Should I go to grad school in psychology?
February 16, 2018 6:12 PM   Subscribe

I work in a field totally unrelated to psychology, but I do have a BS in psych. I've been growing increasingly dissatisfied with my field and have been wondering if I should pursue a career in psych instead.

My original plan was to become a therapist - I particularly liked the idea of being a relationship counselor. I got derailed and went into a different field, and I'm now 40 years old.

1) Would it be insane to go to grad school now?
2) Would a masters be sufficient?
3) How difficult is it to get a job as a psychologist/therapist?
4) What else should I know? Assume I know nothing, which I think is probably clear from this question by now :)

I would attend school and look to work in the US, if it makes a difference.

Thank you!
posted by sunflower16 to Education (9 answers total) 8 users marked this as a favorite
I do not think you are crazy to go to grad school for psych at 40. There is a huge demand for therapists right now in many areas. Where I live there are long waits to see a therapist. I think that this is likely an often difficult but rewarding career.

There are many paths to becoming a therapist - PsyD is not the only path. An MSW is sufficient to do most traditional types of personal/couples/addiction counseling, so I think that would be enough for your goals.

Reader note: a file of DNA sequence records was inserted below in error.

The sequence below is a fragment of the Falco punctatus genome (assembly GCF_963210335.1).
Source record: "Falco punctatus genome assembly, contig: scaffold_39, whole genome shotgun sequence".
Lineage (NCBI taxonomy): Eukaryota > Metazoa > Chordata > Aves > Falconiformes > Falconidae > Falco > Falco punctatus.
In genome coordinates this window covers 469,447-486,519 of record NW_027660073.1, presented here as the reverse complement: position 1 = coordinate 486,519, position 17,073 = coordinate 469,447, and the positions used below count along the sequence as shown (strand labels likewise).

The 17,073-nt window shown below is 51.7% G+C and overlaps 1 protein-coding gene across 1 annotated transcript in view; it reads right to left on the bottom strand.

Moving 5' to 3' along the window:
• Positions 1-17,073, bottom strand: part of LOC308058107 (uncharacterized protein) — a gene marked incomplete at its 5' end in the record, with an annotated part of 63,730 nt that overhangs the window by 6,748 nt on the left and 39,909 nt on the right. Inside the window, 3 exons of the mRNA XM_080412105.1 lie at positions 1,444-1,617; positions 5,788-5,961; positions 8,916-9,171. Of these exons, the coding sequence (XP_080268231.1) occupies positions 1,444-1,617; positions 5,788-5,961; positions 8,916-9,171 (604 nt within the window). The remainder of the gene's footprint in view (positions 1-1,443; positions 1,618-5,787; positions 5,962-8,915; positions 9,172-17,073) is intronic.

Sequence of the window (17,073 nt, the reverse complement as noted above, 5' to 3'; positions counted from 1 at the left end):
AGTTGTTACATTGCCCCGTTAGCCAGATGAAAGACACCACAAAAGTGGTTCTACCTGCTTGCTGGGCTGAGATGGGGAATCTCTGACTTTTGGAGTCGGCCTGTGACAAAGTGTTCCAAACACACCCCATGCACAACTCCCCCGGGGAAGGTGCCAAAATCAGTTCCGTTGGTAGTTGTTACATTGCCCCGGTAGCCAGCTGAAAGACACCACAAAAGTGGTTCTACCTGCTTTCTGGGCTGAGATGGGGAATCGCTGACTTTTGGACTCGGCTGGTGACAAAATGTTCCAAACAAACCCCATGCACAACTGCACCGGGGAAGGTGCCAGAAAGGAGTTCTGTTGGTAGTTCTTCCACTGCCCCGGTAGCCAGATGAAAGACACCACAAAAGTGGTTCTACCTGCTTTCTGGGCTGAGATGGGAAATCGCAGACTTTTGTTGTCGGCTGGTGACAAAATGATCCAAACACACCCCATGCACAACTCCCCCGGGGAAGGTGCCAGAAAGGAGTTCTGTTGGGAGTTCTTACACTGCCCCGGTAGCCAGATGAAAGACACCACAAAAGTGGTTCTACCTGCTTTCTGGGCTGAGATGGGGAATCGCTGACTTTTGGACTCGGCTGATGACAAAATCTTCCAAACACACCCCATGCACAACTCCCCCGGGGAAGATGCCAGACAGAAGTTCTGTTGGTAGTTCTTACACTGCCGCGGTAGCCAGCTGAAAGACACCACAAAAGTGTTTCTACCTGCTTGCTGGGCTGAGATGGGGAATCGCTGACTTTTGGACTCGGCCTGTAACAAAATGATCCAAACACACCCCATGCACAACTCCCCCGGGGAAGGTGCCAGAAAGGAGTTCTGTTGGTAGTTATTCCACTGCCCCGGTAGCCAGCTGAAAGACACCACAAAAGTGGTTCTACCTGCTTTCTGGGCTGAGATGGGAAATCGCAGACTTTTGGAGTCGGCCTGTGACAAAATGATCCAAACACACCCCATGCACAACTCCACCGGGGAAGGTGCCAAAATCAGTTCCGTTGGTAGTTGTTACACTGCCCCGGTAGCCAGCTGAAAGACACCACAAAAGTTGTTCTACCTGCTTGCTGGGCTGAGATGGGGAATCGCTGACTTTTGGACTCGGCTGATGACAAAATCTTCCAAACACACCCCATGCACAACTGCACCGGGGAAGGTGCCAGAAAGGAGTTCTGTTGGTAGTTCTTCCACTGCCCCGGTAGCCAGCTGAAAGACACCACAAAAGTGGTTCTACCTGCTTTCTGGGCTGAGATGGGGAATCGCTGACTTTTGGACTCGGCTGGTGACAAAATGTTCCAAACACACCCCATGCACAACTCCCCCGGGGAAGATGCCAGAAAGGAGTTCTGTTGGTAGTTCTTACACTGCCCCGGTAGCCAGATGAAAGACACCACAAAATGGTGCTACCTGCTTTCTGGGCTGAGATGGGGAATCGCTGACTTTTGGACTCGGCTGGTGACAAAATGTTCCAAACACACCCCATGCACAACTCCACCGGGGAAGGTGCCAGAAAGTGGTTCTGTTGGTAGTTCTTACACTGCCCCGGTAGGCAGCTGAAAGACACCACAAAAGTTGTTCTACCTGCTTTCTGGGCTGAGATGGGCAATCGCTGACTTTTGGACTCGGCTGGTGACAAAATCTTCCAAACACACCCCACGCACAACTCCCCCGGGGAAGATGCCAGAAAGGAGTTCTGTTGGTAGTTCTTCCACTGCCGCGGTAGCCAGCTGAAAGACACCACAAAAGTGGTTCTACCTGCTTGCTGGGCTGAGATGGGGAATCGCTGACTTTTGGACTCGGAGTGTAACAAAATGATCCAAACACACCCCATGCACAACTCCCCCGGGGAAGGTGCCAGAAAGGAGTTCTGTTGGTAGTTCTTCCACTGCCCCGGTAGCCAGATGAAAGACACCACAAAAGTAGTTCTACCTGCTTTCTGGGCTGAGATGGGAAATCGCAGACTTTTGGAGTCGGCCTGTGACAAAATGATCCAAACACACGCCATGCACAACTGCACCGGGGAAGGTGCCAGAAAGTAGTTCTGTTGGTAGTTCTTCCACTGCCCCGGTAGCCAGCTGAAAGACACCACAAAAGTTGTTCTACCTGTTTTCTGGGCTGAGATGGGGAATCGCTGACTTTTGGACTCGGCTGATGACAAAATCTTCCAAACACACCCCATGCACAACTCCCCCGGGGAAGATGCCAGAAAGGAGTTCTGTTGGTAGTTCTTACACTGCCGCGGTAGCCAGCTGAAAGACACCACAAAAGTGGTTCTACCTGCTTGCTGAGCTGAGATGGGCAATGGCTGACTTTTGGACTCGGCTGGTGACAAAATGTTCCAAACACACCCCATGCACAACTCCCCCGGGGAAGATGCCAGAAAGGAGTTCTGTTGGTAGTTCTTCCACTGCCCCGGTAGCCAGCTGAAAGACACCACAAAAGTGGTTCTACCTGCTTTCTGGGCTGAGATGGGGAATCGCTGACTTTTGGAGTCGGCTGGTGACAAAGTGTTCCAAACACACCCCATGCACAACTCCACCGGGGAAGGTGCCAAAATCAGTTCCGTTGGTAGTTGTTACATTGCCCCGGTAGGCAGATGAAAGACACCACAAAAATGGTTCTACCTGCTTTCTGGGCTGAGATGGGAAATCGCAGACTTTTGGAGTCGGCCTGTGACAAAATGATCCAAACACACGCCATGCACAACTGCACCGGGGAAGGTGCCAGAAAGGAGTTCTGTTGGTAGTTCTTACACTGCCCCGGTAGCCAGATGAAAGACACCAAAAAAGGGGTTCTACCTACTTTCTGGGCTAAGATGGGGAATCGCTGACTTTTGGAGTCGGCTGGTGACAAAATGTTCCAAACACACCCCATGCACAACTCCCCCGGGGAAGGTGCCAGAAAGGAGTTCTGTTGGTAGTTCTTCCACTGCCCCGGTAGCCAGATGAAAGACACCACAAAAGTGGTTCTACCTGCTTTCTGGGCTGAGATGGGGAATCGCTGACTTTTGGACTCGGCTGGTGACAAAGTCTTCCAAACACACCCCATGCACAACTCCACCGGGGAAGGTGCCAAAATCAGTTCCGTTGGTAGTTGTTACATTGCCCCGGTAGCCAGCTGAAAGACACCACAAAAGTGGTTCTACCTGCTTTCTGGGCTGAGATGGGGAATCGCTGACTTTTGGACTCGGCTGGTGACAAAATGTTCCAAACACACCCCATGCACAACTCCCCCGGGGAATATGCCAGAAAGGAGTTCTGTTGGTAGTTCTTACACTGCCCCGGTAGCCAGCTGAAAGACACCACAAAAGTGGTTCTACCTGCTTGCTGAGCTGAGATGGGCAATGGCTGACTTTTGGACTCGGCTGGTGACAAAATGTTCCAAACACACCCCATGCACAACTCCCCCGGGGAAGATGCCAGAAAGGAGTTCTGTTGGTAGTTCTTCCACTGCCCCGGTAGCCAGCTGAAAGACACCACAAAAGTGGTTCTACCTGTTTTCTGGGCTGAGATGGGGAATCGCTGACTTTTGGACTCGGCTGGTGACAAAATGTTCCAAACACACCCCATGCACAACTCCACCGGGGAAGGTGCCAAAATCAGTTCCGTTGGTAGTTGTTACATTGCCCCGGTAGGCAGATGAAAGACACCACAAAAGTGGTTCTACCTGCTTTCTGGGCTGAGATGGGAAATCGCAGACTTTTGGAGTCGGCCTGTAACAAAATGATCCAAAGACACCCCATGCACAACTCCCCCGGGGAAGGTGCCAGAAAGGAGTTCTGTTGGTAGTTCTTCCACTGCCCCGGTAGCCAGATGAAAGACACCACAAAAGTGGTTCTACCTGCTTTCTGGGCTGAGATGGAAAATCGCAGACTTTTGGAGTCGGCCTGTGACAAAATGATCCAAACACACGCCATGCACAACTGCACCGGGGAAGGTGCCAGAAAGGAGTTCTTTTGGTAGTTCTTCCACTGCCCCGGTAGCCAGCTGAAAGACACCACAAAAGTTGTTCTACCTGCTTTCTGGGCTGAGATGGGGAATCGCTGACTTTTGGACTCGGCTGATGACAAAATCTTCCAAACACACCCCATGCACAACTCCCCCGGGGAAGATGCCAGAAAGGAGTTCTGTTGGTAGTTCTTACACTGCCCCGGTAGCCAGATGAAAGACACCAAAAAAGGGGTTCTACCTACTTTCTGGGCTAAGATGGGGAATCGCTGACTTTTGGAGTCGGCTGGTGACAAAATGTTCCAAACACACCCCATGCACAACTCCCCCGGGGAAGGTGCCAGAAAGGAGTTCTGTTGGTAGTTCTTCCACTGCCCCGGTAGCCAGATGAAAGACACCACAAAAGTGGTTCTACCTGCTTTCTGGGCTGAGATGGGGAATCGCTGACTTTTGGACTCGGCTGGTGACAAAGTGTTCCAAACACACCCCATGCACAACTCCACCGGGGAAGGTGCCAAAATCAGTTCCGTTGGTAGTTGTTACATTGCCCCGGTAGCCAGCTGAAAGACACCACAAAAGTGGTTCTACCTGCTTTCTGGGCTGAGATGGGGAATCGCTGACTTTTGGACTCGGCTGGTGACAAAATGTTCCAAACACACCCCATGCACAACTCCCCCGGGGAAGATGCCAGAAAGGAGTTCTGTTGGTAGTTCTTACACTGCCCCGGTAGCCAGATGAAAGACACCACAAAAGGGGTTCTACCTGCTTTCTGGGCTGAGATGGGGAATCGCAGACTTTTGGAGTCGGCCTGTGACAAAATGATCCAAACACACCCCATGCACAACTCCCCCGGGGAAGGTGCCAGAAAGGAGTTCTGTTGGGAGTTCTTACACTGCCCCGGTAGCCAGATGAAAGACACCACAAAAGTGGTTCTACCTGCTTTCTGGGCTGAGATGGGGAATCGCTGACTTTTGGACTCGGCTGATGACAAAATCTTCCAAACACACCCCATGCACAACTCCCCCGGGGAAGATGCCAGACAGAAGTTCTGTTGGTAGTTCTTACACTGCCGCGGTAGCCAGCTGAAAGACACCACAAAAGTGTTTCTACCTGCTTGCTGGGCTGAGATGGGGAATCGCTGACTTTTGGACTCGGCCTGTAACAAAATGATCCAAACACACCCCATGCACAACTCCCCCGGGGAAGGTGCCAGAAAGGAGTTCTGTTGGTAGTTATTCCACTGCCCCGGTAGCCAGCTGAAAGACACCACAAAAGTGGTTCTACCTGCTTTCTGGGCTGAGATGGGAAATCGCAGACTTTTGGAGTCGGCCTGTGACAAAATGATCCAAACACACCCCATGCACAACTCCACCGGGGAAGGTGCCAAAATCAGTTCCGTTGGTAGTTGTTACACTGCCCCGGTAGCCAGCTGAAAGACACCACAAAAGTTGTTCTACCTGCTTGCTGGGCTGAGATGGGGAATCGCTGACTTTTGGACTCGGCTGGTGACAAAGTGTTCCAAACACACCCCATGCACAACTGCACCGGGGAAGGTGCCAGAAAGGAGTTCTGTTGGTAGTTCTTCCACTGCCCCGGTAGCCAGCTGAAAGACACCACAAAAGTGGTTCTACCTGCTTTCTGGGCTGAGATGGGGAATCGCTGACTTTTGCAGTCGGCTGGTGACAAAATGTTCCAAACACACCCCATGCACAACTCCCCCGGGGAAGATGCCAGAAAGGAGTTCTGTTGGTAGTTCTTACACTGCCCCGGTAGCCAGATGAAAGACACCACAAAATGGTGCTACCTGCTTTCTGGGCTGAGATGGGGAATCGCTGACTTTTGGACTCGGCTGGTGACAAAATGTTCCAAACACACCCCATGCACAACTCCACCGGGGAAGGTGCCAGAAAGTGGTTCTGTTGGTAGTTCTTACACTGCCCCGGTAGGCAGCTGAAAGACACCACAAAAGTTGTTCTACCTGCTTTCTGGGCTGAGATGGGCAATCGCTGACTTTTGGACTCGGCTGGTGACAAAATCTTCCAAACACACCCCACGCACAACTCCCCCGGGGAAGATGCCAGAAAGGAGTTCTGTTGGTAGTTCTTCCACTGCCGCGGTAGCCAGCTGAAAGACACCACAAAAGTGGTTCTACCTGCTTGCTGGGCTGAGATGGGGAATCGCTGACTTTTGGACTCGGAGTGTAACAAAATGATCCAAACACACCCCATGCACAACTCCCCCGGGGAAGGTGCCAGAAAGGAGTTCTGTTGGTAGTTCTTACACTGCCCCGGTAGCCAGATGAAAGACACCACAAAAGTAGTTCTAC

There are lots of ways to be a therapist - private practice, community health centers, schools, hospitals - therapy through telehealth is a rapidly growing field. I think you would have options.

MSW's are 2-3 years. With a BA in psych you likely won't have any pre-reqs. That still gives you like 25 years of working. Just don't take on too much graduate school debt.
posted by Lutoslawski at 6:30 PM on February 16, 2018

If you want a terminal Master's degree, you'll want to pursue an MSW rather than an MA. It's not at all crazy to pursue an MSW at 40. Many people do.

Job prospects are dependent on location, so it depends on where you are. But there are definitely jobs to be had, especially if you're willing to commute and your salary requirements aren't exorbitant. I'm not an expert (my wife is a therapist, so I'm just sharing my observations of her career), but I would actually see being a little older as a benefit, because who wants to go to a 23-year-old relationship therapist who's never even been in a relationship, right?